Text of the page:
What Is a Feature?

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Most of us don’t give a lot of thought to the technical definition of what we’re reading when we open a newspaper or other print publication or access one online. In fact, not all news stories are created equal. If you’re considering a career in journalism, your success can hinge on knowing the difference between a straight news piece and a feature. 

What Is a Feature?

A feature is a typically longer than a standard news story.

It’s written in a different style, typically with more detail and background based on more extensive research than would be required to simply report a news event. Features can vary widely -- you might write a news feature, an arts feature or a human interest feature. Although the term implies softer news, a feature is often defined by its length and style, not necessarily its subject matter. 

The style component is important. Features humanize events and issues rather than make a recitation of facts. Why should your readers care about the event you're writing about? Explain why they might. You might address this question in your opening paragraph or paragraphs, hooking your readers, then move on to more of the nuts and bolts of your topic.

Think of it like the difference between Dragnet and telling a friend a story over coffee. A news report might be “Just the facts, ma’am.” Your feature will be friendlier, though not at the risk of solid facts and research.

 

Features in Magazines

Features often appear in magazines, although they also appear in newspapers and on websites. Readers tend to prefer them over straight-line hard news reports. You'll usually find a magazine's features toward the middle section of a magazine. This section is known as the "feature well."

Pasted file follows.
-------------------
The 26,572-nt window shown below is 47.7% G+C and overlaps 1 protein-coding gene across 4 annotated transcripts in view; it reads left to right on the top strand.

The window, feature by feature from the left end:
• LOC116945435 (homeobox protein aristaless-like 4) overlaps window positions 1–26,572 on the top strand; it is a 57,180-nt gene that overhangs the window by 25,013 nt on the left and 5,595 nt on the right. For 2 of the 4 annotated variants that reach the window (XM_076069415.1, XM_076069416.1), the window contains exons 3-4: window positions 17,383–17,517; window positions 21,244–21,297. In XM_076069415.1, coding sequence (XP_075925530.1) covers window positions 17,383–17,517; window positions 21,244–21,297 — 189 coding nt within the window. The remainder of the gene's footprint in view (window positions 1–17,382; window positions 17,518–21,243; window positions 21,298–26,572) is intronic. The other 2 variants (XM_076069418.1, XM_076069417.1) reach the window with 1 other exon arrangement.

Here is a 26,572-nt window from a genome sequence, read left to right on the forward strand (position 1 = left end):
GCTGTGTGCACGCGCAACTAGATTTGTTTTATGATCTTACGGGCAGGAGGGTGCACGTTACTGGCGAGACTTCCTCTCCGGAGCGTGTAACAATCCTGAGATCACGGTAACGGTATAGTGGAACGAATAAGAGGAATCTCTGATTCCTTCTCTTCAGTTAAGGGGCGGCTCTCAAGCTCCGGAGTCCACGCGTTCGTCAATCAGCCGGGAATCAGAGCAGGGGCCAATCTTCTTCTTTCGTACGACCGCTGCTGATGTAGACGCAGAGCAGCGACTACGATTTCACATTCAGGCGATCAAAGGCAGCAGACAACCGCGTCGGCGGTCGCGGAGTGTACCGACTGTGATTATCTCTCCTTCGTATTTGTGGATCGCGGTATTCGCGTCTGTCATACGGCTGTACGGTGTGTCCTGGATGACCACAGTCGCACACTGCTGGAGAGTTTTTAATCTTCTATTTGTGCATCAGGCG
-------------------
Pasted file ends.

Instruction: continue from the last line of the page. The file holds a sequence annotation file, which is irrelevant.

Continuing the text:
How to Write a Feature

Writing a feature begins with two important factors: your topic and how much space you can devote to it – your assigned word count. You must work within this parameter, which means you can’t stray off topic. You should, however, go into as much depth as possible. This usually includes conducting interviews and gathering background information. For example, a news report might read:

“Witnesses report that the pipe burst at 1:32 p.m.”

A feature might read:

“Joe Smith said he saw the pipe burst from his kitchen window just as he was cleaning up from lunch, at 1:32 p.m. “Water shot 10 feet high and drenched everyone in sight," Smith said.”

Features typically include expert opinions. Why did the pipe burst? You might get statements from a knowledgeable pipefitter explaining likely problems the pipe may have had. Did any passersby sustain injuries? A news report would most likely give a yes or no answer to that, and, if so, cite the number of injured bystanders.

A feature would delve into whether the city or municipality that was responsible for maintaining the pipe might be liable for those injuries. It could include a statement from someone in authority at the city or municipality regarding the incident and whether that person believes any negligence might have occurred.

The idea behind a feature is to go one step further: You’re not just telling your reader what happened. You’re explaining why it’s important, who is affected and presenting the big picture.

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